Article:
BACK TO THOUGHTS

Hybrid Conferencing and Intentional Attendance.

Jan Muhleman
President
June 8, 2021
June 8, 2021

Image of woman in a virtual Zoom meeting and an in-person meeting simultaneously

For many, conferences are the highlight of the year—non-profits earn their revenue, relationships are built and business concluded. Since we’ve pivoted to virtual conferencing over the last year and will likely soon transition to a hybrid model of sorts, many are asking: do such events still deliver a valuable experience? Are they worth the cost of entry for my business and me?

There are countless pros and cons to unravel, especially with how varied virtual and hybrid conferencing can and will be—from simple Zoom sessions to elaborate replicas of multi-room physical conferences (see INXPO or Cvent). Because of these differences, to me, the question of “Is it worth it?” really comes down to “Will I make it worth it?”

No matter if you’re a presenter, vendor or attendee, I believe with the right intentions and an engaged spirit, you’ll find these everchanging conferences more than worth it. Here are a few of the ways I’ve adapted my own conference approach:

1. Set up your own conference.

As conferences once again reinvent themselves to accommodate both virtual and in-person attendees, the multiday conference might not remain as common. Some companies, clearly sensitive to Zoom fatigue, have already stretched out their events over several days or even weeks.

Still, in this hybrid world of ours, where the boundaries of home and work have become increasingly blurred, a virtual conference can easily be interrupted by errands or family. It might even be tempting to schedule a full workday alongside the conference.

This is why my team and I, even if the conference is virtual, consider ourselves “out of the office” so we can be as present and distraction-free as possible. Additionally, opt for a change of scenery, even if it’s as simple as watching from your living room instead of your office or kitchen.

2. Find added value outside traditional attendance.

Keynote speakers can be a big draw, providing the added value of exclusive access while supporting the theme of the conference. Are these keynote speakers still valuable in a virtual or hybrid environment? I’d say just as much if not more—especially since conferences are now more affordable.

A common conference problem (a good one, I might add) is the alluring, yet overlapping line-up of speakers. Fortunately, hybrid and virtual conferences can do away with any time and capacity constraints, allowing attendees to listen or relisten to recorded sessions and providing speakers with increased reach.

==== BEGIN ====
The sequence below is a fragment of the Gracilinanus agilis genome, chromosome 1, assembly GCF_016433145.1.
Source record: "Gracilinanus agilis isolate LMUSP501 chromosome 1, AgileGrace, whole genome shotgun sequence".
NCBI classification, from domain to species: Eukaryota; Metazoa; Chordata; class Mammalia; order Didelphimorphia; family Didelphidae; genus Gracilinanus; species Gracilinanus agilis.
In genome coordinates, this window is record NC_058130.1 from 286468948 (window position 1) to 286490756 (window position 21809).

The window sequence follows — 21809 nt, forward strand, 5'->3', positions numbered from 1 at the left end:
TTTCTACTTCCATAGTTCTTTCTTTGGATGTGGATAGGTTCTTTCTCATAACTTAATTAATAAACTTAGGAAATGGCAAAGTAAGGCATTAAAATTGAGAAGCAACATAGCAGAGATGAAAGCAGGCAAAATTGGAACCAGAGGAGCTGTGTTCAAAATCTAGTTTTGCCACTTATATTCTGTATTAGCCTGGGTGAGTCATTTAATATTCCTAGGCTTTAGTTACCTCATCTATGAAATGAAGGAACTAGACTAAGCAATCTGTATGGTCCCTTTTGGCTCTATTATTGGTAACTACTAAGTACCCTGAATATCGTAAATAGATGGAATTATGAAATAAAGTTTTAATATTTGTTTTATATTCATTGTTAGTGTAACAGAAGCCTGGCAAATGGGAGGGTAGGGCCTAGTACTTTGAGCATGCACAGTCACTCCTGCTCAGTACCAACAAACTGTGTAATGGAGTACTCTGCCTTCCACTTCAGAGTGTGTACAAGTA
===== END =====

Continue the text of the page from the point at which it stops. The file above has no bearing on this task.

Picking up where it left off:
Not to mention, you have a better chance of getting questions addressed during the Q&A and don’t have to fight the lines at the restrooms.

3. Engage with sponsors and vendors in new ways.

Vendors have continued to play a key role in the recent conferences I attended, improving both sponsorship dollars and content. As always, striking the balance between knowledge and self-promotion is delicate, but I found it to be easier in these new formats.

Additionally, while roaming the virtual aisles of a trade show isn’t comparable to being there in person, I had much more interesting conversations with vendors in the breakouts and round tables. This, I believe, is one of the benefits of moving to a hybrid model—one that can provide the ambiance of in-person events and the efficient connection of virtual attendance.

4. Hybrid networking and your “incognito” comfort zone.

For those less outgoing, virtual and hybrid conferences will likely be more enticing, especially with how agile online interactions are now. I personally loved the Connection Lounge on the C200 conference site built by StoryCraft Lab with Hubb. Built to simulate the cocktail party experience, with groups of people represented by clusters of bubbles, it reduced the hesitancy you might have in person when joining random, ongoing conversations.

REIMAGINE C200 Annual Conference screenshot

Those more outgoing, or whose objective is networking, will want to be more proactive. It is easy to blow off the cocktail hour Zoom session, but that might just be where you make your best connection. Plus, just like the conference, your networking can be hybrid as well. If possible, set up non-Zoom meetings before or after the conference, or attend a virtual happy hour in person alongside coworkers or local industry leaders.

It’s tough to say what conferences will look like later this year and next. Virtual meetings continue to rapidly evolve and hybrid conferences, a likely best-of-both-worlds approach, aren’t universal or fully hammered out just yet.

One thing is for sure though: conferences are here to stay. And if you’re like me, you’ll continue to find value in traditional and new conferences alike.